With corporate sectors bearing the brunt of market declines in fixed income, we are drawn to idiosyncratic corporate opportunities across higher-rated companies that we believe can weather the storm, offering attractive returns on a volatility-adjusted basis. This part of the market has been marked down aggressively (indiscriminately of strong fundamentals), and we don’t believe it’s necessary to reach for risk when opportunities are abundant across high quality investments.
Past performance is no guarantee of future results. The principal risks are generally those attributable to bond investing. Holdings are subject to market, issuer, credit, prepayment, extension and other risks, and their values may fluctuate. Market risk is the risk that securities may decline in value due to factors affecting the securities markets or particular industries. Issuer risk is the risk that the value of a security may decline for reasons specific to the issuer, such as changes in its financial condition. The strategy may invest in mortgagerelated securities, which can be paid off early if the borrowers on the underlying mortgages pay off their mortgages sooner than scheduled. If interest rates are falling, the strategy will be forced to reinvest this money at lower yields. Conversely, if interest rates are rising, the expected principal payments will slow, thereby locking in the coupon rate at below market levels and extending the security’s life and duration while reducing its market value. High yield bonds carry particular market risks and may experience greater volatility in market value than investment grade bonds. Foreign investments could be riskier than U.S. investments because of exchange rate, political, economic, liquidity and regulatory risks. Additionally, investments in emerging market countries are riskier than other foreign investments because the political and economic systems in emerging market countries are less stable.
The strategy employs a quantitative model to execute the strategy. Data imprecision, software or other technology malfunctions, programming inaccuracies and similar circumstances may impair the performance of these systems, which may negatively affect performance. Furthermore, there can be no assurance that the quantitative models used in managing the strategy will perform as anticipated or enable the strategy to achieve its objective.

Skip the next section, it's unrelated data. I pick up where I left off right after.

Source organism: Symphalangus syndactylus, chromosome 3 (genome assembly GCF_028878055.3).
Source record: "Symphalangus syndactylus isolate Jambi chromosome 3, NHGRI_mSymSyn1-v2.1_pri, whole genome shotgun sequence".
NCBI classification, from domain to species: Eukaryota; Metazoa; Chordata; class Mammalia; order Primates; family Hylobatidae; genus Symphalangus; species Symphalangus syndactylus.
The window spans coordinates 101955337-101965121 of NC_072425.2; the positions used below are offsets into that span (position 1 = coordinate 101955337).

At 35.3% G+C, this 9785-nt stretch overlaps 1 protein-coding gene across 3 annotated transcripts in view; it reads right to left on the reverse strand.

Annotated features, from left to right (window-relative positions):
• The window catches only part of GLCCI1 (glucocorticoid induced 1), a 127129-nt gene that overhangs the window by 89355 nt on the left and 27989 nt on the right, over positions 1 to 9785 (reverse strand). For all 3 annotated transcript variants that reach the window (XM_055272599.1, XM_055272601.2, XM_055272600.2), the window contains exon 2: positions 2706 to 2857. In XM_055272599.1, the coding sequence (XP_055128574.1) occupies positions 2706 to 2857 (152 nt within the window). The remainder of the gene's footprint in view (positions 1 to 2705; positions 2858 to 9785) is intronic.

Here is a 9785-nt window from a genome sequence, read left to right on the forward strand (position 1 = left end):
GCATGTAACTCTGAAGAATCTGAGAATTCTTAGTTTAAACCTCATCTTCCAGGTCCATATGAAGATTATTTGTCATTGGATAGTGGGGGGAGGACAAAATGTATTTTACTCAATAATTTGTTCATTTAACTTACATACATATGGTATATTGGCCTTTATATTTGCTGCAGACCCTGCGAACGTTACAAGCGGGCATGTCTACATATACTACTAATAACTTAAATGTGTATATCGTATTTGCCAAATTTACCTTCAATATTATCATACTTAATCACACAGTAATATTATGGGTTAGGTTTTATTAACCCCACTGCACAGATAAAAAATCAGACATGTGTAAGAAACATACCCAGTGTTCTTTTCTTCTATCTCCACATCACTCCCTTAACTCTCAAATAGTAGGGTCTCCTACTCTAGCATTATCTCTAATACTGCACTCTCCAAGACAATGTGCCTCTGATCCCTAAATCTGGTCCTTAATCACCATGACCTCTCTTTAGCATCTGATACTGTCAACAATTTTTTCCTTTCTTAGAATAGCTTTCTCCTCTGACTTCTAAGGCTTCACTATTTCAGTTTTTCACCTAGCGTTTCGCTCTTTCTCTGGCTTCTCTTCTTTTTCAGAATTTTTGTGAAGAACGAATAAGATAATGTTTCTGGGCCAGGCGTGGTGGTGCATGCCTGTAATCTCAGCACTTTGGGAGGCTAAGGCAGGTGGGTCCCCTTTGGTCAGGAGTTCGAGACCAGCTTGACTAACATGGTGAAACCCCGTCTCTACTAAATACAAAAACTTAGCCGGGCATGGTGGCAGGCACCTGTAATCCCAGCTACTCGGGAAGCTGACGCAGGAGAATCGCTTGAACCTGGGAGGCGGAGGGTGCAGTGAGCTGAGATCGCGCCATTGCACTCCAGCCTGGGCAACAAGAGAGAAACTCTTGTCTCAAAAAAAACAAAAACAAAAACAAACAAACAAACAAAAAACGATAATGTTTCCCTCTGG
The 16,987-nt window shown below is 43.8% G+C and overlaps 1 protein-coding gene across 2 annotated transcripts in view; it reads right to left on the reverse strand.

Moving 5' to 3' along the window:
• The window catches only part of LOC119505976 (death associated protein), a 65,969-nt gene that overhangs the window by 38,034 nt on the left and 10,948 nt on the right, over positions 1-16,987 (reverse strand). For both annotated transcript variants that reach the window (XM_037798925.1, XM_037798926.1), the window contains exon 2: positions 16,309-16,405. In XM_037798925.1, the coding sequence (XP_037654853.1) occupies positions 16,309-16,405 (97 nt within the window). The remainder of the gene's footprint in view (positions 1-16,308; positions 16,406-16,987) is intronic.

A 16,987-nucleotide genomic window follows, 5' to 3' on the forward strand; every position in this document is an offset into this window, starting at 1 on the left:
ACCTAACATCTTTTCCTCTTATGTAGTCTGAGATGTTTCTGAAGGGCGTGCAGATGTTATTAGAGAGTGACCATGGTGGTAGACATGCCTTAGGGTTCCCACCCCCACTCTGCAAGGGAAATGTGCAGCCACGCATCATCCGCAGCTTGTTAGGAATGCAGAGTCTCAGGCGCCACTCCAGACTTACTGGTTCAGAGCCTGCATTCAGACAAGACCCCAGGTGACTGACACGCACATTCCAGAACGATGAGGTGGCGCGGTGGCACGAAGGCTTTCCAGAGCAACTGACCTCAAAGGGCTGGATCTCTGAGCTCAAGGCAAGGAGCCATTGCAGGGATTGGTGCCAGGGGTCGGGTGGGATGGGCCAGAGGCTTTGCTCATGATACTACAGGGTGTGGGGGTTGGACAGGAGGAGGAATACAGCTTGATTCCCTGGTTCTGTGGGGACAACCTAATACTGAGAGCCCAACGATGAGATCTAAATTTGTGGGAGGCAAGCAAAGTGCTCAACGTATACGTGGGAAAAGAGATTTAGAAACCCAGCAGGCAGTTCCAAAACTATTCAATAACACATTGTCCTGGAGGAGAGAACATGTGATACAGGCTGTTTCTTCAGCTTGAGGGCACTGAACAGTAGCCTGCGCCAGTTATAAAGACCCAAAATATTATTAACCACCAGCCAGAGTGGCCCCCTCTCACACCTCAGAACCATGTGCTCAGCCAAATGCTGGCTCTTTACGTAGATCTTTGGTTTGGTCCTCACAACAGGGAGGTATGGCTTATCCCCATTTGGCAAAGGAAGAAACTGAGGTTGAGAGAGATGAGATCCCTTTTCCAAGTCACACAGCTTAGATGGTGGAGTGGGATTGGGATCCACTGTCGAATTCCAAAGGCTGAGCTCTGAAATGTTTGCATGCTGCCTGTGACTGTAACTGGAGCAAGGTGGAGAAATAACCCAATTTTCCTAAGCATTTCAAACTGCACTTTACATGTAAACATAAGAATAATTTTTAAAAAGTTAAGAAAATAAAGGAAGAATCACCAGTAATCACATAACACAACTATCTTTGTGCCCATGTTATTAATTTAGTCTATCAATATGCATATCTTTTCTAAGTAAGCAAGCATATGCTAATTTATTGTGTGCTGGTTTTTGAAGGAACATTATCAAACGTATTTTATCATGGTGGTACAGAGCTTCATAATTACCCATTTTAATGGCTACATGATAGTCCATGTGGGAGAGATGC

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This information is proprietary and cannot be reproduced or distributed. Certain information may be received from sources Voya Investment Management (“Voya IM”) considers reliable; Voya IM does not represent that such information is accurate or complete. Certain statements contained herein may constitute “projections,” “forecasts” and other “forward-looking statements” which do not reflect actual results and are based primarily upon applying retroactively a hypothetical set of assumptions to certain historical financial data.
Actual results, performance or events may differ materially from those in such statements. Any opinions, projections, forecasts and forward-looking statements presented herein are valid only as of the date of this document and are subject to change. Nothing contained herein should be construed as (i) an offer to buy any security or (ii) a recommendation as to the advisability of investing in, purchasing or selling any security. Voya IM assumes no obligation to update any forward-looking information.
An index is unmanaged and does not reflect fees, brokerage commissions, taxes or other expenses of investing. Investors cannot directly invest in an index.